Myeloma (sometimes called multiple myeloma) is a cancer affecting a type of white blood cell called B-cells that normally produce antibodies to fight off infection and disease. In myeloma, these cells divide rapidly but do not produce normal antibodies, which weakens the immune system. Instead, they produce dysfunctional antibodies that can cause kidney damage, among other complications.
Myeloma cells are produced in the bone marrow like normal blood cells, and can travel through the bloodstream and accumulate elsewhere in the body.
What are proteasome inhibitors?
Proteasomes are protein complexes in the cell that are responsible for breaking down proteins and recycling their components. Because cancer cells divide so quickly and produce so much protein, proteasomes have to work overtime to keep the cell functioning.
Proteasome inhibitors target cancer cells by blocking the breakdown of proteins by the proteasome. Without functioning proteasomes, waste proteins build up within these cells, poisoning them and causing them to die.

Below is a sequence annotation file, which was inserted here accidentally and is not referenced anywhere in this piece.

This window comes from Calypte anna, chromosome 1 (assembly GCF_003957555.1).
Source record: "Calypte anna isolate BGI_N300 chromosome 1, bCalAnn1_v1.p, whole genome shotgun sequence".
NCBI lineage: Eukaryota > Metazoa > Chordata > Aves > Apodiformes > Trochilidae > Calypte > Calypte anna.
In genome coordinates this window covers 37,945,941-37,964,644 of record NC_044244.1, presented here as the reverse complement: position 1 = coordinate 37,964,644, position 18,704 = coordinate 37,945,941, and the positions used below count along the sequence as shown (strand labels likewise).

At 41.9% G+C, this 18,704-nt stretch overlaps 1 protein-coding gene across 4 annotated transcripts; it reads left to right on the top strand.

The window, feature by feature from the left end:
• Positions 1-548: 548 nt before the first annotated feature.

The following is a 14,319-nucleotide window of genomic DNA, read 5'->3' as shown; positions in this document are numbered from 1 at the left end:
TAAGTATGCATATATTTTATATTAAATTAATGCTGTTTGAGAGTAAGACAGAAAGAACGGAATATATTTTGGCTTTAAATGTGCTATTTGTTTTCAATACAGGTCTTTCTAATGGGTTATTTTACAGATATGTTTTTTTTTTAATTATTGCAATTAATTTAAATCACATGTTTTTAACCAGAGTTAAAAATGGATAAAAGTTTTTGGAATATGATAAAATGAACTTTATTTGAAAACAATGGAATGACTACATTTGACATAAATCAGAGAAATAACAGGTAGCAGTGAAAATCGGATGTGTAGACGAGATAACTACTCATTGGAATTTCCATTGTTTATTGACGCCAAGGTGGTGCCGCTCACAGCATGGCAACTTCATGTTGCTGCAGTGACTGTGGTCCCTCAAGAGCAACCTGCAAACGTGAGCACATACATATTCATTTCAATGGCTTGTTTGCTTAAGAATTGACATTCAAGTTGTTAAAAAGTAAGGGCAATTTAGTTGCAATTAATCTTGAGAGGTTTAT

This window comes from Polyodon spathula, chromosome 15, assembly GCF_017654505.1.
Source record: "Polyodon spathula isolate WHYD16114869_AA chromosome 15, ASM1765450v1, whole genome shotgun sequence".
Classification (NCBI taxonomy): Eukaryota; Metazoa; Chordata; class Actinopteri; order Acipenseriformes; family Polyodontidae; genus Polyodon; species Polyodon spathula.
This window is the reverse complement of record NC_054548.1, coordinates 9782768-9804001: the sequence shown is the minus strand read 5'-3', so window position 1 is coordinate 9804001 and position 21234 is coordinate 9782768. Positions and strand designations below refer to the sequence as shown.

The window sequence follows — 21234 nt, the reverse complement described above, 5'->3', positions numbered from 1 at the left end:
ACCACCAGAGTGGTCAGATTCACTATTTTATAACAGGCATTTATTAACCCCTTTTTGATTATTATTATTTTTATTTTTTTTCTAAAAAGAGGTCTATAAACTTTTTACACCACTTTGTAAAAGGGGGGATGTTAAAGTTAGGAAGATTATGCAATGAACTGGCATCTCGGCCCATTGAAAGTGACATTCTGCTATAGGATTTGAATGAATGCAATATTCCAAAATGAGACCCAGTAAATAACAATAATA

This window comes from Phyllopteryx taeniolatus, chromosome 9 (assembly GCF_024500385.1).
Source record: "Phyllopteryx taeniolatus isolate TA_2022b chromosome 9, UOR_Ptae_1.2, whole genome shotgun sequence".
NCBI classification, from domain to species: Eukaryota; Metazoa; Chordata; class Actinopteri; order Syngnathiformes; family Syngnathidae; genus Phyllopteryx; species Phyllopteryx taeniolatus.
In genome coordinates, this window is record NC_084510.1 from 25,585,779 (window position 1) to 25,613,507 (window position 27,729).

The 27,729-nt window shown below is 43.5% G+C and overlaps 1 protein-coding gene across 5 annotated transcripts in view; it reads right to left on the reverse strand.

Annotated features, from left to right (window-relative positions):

Proteasome inhibitors to treat myeloma
Velcade is approved to treat myeloma and mantle cell lymphoma (another type of cancer affecting immune cells). It was initially developed by Myogenics, and brought to clinical trials by Millennium Pharmaceuticals, which was later acquired by Takeda.
Kyprolis is approved to treat refractory myeloma — myeloma that has not responded to two or more other treatments. It was initially licensed to Proteolix, which was acquired by Onyx Pharmaceuticals in 2009. Subsequently, Onyx was bought by Amgen.
Ninlaro was developed by Takeda and is used to treat myeloma in combination with Revlimid (lenalidomide) and dexamethasone in patients who have received at least one prior treatment for their multiple myeloma. Ninlaro is an oral medication that can be taken at home.
Experimental proteasome inhibitors
Several experimental proteasome inhibitors are currently under development.
Last updated: Nov. 5, 2019
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